Wed, 31 Dec 1969 19:00:00 EST
Multiomic Medulloblastomas. Rahmann EP, Gilbertson RJ
Cancer Cell (Sep 2018)

Epigenomics and transcriptomics of medulloblastoma-an important childhood brain tumor-segregate the disease into four clinically relevant subtypes. In this issue of Cancer Cell, Archer et al. and Forget et al. add the proteome to our multiomic map of this disease, revealing posttranscriptional and posttranslational variations with potential therapeutic implications.]]>
Wed, 31 Dec 1969 19:00:00 EST
Effects of maternal nutrition on the expression of genomic imprinted genes in ovine fetuses. Duan JE, Zhang M, Flock K, Seesi SA, Mandoiu I, Jones A, Johnson E, Pillai S, Hoffman M, McFadden K, Jiang H, Reed S, Govoni K, Zinn S, Jiang Z, Tian XC
Epigenetics (Sep 2018)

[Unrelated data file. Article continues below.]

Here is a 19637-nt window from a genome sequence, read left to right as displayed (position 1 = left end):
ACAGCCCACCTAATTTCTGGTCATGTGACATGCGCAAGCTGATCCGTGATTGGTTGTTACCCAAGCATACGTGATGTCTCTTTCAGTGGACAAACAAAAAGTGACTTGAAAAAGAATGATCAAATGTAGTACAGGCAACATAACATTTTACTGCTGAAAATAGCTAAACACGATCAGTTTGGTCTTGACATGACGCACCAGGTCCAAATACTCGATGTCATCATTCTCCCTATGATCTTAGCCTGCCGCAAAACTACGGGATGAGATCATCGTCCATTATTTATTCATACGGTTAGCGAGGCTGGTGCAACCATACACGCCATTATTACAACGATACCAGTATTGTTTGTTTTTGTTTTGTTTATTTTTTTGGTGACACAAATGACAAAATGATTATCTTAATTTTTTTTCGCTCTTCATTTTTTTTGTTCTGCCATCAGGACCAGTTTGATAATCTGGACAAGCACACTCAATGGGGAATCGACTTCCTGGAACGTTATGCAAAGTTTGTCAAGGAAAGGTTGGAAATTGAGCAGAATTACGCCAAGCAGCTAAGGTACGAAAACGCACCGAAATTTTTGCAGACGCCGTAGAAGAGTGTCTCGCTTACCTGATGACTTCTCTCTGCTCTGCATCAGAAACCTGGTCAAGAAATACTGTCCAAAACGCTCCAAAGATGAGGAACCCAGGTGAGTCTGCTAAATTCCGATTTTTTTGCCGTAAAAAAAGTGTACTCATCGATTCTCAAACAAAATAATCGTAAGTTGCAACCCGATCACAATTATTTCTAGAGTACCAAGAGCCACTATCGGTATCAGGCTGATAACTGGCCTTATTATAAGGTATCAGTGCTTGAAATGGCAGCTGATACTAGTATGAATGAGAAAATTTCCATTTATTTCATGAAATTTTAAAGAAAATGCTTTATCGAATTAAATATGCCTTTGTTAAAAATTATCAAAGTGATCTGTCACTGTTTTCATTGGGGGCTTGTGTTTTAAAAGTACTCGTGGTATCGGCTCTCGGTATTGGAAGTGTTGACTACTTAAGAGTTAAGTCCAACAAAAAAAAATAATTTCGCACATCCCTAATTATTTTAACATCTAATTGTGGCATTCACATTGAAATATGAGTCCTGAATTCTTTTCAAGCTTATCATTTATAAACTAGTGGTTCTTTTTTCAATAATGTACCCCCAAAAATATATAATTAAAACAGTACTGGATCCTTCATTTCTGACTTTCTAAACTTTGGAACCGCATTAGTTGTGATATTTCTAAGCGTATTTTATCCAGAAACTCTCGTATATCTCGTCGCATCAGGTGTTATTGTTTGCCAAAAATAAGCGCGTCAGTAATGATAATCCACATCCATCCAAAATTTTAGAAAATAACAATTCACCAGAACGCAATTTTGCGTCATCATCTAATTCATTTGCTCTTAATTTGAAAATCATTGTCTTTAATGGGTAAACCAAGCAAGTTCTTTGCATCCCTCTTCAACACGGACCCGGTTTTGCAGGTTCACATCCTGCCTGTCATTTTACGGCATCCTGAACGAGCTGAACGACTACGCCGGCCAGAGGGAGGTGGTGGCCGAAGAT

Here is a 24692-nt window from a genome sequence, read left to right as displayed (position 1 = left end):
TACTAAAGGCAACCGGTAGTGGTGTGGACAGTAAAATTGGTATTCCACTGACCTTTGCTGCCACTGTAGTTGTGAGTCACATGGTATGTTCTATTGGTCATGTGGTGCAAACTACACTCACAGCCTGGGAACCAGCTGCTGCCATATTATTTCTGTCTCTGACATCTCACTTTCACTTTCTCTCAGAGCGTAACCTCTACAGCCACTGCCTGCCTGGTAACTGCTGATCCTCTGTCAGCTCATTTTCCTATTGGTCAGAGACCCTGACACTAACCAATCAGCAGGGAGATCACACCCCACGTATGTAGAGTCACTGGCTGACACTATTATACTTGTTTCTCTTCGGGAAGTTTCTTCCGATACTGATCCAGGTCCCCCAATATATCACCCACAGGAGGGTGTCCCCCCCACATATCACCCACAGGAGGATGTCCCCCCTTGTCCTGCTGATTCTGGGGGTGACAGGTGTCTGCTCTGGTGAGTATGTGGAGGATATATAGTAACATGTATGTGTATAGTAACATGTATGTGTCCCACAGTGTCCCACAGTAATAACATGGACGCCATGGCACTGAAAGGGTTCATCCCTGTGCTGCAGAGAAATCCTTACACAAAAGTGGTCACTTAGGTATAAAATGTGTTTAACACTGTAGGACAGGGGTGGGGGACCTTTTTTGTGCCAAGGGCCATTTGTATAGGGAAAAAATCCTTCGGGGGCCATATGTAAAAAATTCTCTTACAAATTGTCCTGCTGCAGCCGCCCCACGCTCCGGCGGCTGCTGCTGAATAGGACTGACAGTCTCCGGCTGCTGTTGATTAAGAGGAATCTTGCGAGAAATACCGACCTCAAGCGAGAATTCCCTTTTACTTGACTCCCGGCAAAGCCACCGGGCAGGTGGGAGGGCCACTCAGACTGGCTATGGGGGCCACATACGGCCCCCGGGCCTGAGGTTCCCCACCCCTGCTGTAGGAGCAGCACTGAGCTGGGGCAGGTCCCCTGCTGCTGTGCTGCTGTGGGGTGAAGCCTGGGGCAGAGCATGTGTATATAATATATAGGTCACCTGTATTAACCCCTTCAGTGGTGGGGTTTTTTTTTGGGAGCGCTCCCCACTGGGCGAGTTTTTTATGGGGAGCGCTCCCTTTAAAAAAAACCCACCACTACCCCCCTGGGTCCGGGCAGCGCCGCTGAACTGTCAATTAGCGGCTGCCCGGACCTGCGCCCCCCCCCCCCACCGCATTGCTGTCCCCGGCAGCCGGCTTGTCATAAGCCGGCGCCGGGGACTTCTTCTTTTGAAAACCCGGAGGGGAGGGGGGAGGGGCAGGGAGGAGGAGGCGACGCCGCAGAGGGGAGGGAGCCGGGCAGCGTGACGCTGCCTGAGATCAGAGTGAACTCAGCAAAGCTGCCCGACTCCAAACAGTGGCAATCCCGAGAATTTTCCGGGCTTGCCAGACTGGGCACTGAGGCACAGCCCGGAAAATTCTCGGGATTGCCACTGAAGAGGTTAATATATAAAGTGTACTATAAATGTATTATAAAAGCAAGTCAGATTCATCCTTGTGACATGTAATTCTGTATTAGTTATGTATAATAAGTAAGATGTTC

Genomic imprinting is an epigenetic phenomenon of differential allelic expression based on parental origin. To date, 263 imprinted genes have been identified among all investigated mammalian species. However, only 21 have been described in sheep, of which 11 are annotated in the current ovine genome. Here, we aim to i) use DNA/RNA high throughput sequencing to identify new monoallelically expressed and imprinted genes in day 135 ovine fetuses and ii) determine whether maternal diet (100%, 60%, or 140% of National Research Council Total Digestible Nutrients) influences expression of imprinted genes. We also reported strategies to solve technical challenges in the data analysis pipeline. We identified 80 monoallelically expressed, 13 new putative imprinted genes, and five known imprinted genes in sheep using the 263 genes stated above as a guide. Sanger sequencing confirmed allelic expression of seven genes, CASD1, COPG2, DIRAS3, INPP5F, PLAGL1, PPP1R9A, and SLC22A18. Among the 13 putative imprinted genes, five were localized in the known sheep imprinting domains of MEST on chromosome 4, DLK1/GTL2 on chromosome 18 and KCNQ1 on chromosome 21, and three were in a novel sheep imprinted cluster on chromosome 4, known in other species as PEG10/SGCE. The expression of DIRAS3, IGF2, PHLDA2, and SLC22A18 was altered by maternal diet, albeit without allelic expression reversal. Together, our results expanded the list of sheep imprinted genes to 34 and demonstrated that while the expression levels of four imprinted genes were changed by maternal diet, the allelic expression patterns were un-changed for all imprinted genes studied.]]>